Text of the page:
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johnlusf

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Civ Pro Question
« on: July 25, 2007, 02:28:14 PM »
I have a civ pro question that seems so basic but is giving me a hard time.

Here are the facts:

Round 1

(1) Man gets fired, files a grievance for wrongful termination, grievance is denied in a quasi-judicial proceeding with hearings, presentation of evidence, witnesses, etc etc
(2) Man petitions for writ of mandate in trial court, which is denied.
(3) Man appeals denial, appellate court affirms

If one wanted to collaterally estop man from relitigating an issue previously decided in Round 1, would one look to the findings in the quasi-judicial grievance proceeding, the trial court order, the appellate court decision, or some combination of all three?

Thanks!

Jumboshrimps

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Re: Civ Pro Question
« Reply #1 on: July 25, 2007, 02:50:38 PM »
It looks like he had only one potentially "full and fair hearing on the merits" as to the grievance itself. Most jurisdictions require this for collateral estoppel. That was at the quasi-judicial hearing.   

Of course, if you want to estop him as to the issue of whether the trial court properly denied the writ, then, if he had a full and fair hearing on that issue in the trial court (and the appellate court), he can invoke CE as to that issue only.

johnlusf

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Re: Civ Pro Question
« Reply #2 on: July 25, 2007, 03:01:24 PM »
But in the petition before the trial court, all the evidence that was available in the grievance is also reviewed by the TC judge in a limited trial de novo. Say that he makes his own findings as to what happened (on a particular issue the hearing officer did not reach), which are different, but not inconsistent with what the quasi-judicial hearing officer held. Is a petition for writ of mandate not a "full and fair hearing on the merits"?

Jumboshrimps

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Re: Civ Pro Question
« Reply #3 on: July 25, 2007, 04:03:12 PM »
But in the petition before the trial court, all the evidence that was available in the grievance is also reviewed by the TC judge in a limited trial de novo. Say that he makes his own findings as to what happened (on a particular issue the hearing officer did not reach), which are different, but not inconsistent with what the quasi-judicial hearing officer held. Is a petition for writ of mandate not a "full and fair hearing on the merits"?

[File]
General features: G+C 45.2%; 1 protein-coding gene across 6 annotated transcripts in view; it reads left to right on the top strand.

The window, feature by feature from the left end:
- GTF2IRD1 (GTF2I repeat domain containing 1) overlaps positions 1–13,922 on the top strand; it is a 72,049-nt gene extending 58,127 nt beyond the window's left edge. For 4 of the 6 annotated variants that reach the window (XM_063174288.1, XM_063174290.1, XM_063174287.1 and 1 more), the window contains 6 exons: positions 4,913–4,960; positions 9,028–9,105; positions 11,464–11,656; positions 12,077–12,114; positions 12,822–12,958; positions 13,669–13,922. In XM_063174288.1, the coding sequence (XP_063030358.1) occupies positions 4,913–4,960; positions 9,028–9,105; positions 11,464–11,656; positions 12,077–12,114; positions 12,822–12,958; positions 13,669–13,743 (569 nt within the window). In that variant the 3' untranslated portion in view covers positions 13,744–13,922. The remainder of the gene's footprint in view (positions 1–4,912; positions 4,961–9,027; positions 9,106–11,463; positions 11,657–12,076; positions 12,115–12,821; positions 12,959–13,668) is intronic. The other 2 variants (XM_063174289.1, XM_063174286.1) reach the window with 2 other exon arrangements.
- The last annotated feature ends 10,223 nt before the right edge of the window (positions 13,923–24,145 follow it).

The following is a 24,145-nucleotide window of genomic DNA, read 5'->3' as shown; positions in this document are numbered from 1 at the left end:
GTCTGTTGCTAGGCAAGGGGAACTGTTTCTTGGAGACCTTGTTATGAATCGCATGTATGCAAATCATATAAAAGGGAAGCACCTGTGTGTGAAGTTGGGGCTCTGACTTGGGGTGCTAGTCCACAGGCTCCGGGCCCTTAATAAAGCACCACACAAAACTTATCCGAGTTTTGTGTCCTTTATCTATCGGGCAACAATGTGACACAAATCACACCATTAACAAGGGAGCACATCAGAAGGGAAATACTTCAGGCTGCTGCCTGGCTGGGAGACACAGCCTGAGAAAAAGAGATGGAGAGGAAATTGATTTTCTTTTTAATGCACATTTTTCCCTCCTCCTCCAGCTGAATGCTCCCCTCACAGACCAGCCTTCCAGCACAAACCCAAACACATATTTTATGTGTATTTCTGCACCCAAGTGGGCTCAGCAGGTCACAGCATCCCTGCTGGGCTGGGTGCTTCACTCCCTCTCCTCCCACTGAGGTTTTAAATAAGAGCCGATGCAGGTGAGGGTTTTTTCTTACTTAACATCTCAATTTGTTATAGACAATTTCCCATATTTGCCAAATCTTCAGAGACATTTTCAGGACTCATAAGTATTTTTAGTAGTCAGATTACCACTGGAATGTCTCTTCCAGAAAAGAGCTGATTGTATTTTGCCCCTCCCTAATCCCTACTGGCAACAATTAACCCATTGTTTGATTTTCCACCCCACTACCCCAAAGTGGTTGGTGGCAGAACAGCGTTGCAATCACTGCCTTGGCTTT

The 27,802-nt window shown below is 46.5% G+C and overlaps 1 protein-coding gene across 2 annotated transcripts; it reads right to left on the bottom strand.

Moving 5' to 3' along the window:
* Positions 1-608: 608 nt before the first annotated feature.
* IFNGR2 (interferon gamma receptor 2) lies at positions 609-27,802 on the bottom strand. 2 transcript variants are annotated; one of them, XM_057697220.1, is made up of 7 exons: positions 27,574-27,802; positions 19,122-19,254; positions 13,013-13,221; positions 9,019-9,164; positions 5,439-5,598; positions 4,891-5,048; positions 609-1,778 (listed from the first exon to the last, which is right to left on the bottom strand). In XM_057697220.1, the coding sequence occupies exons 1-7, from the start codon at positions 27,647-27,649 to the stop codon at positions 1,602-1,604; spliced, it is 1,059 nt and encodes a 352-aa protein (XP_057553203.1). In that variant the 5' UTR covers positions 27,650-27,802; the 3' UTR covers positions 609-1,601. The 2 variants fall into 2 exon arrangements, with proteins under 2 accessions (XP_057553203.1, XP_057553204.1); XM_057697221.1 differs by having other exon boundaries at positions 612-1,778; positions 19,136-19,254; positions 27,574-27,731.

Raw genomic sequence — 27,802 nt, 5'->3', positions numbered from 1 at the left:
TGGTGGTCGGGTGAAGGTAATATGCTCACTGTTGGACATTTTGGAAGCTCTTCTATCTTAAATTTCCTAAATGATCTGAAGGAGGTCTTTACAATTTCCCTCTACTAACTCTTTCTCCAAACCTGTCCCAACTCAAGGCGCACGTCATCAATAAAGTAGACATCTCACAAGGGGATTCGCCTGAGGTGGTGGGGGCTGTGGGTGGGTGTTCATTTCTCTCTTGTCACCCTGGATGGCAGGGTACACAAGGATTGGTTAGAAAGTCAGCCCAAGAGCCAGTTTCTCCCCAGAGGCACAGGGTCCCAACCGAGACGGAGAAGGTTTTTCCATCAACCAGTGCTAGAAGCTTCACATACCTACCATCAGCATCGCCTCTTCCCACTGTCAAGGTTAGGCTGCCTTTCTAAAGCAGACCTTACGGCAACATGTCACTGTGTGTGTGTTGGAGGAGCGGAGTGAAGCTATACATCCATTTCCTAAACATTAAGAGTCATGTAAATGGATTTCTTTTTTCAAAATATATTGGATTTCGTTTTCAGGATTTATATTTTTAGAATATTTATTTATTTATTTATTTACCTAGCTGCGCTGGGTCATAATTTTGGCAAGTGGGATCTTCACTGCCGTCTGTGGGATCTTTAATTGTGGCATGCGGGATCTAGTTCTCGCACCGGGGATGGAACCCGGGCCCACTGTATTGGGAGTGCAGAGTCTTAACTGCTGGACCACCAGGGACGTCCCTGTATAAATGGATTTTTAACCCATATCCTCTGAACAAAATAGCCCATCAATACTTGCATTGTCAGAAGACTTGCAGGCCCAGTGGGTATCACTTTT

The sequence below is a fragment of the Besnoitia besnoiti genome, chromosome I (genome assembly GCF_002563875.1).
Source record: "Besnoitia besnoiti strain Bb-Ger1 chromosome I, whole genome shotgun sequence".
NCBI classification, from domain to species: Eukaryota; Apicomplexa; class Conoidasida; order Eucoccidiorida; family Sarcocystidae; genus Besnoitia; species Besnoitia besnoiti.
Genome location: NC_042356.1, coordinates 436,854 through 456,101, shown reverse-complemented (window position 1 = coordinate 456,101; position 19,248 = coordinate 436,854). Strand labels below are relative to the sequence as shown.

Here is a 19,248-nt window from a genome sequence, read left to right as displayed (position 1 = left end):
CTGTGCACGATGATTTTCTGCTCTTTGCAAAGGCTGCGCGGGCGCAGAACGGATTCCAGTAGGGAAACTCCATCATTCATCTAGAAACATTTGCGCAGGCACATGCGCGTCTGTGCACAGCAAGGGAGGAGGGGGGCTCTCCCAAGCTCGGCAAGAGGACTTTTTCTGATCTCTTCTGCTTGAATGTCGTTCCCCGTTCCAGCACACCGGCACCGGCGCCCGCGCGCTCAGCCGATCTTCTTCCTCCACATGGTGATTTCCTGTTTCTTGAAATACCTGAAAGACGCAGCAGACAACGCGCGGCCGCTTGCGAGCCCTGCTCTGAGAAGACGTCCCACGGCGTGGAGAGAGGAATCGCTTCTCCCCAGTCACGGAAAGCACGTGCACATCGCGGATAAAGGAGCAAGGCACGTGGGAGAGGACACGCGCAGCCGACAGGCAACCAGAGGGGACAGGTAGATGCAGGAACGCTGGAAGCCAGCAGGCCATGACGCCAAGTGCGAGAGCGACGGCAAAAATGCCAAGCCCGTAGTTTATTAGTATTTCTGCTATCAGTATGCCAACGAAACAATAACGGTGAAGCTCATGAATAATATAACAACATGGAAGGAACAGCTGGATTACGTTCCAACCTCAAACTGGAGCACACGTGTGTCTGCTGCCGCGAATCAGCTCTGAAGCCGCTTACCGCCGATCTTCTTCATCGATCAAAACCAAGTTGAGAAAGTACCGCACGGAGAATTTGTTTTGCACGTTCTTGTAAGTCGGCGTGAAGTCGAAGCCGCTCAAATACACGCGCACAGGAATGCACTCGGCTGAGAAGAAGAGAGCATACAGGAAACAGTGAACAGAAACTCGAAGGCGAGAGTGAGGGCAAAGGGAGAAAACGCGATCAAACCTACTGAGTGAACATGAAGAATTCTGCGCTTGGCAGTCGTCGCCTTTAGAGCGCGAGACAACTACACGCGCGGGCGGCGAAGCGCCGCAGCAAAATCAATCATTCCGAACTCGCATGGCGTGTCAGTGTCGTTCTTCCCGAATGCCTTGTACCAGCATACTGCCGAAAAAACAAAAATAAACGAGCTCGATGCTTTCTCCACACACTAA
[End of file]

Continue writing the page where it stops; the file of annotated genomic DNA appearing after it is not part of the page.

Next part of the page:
"Limited trial de novo" hardly equates with "full and fair hearing" to me. In addition, CE usually requires that the issue to be estopped is identical with the issue previously litigated. A writ of mandate (mandamus) is an extraordinary writ. At the trial court level, the court was facing the question of whether or not to compel an official (the quasi-judicial officer) to do something. So, while the evidence may have been viewed de novo, the review was done only with regard to how bad the officer screwed up. The issues are therefore not identical. In the first case the issue was, "Is the quasi-judicial finding so contrary to law that we should compel that officer to change his ruling." The issue that the man will now try to litigate is "Was I wrongfully terminated?"

johnlusf

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Re: Civ Pro Question
« Reply #4 on: July 25, 2007, 04:16:43 PM »
Well yeah, the issues aren't identical, but in determining whether or not to compel the officer to do something, the trial court had to decide whether the hearing officer's findings were consistent with the evidence. In reviewing the evidence and exercising its independent judgment, the court could find either the guy was or wasn't wrongfully terminated.

So say the TC finds that the guy was not wrongfully terminated and denies the writ. The findings of fact/law in this ruling cannot be a basis for collaterally estopping the new suit?

BTW: thanks for your replies, it's helping me think this through, keep'em coming if possible.

Jumboshrimps

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Re: Civ Pro Question
« Reply #5 on: July 25, 2007, 05:55:51 PM »
If I had to argue for CE:

The quasi-judicial ruling, combined with the trial court's judgment effectively sustaining that ruling, constitutes a full and fair opportunity to be heard on the issue of wrongful termination, and the trial court's ruling constitutes a final judgment on that issue.

If I had to argue against CE:

There is no court judgment on the issue of wrongful termination. There is only a judgment on the mandamus issue, whereby the plaintiff was not fully heard on the merits of the case, but rather the trial judge reviewed the record in its entirety only to determine whether there was extraordinary abuse of discretion by the quasi-judicial officer.

johnlusf

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Re: Civ Pro Question
« Reply #6 on: July 26, 2007, 01:37:26 AM »
sounds like a good argument.

thanks jumboshrimps (i was tempted to write jumboprawns) ;D

Jumboshrimps

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Re: Civ Pro Question
« Reply #7 on: July 26, 2007, 10:10:13 AM »
sounds like a good argument.

thanks jumboshrimps (i was tempted to write jumboprawns) ;D

That would be a ginormous shrimp! ::)

JudgeRoyBean

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Re: Civ Pro Question
« Reply #8 on: October 06, 2007, 07:54:55 PM »
One would not really give a crap about what one would do in this situation. Wow, you are such an intellectual...I mean one is such an intellectual.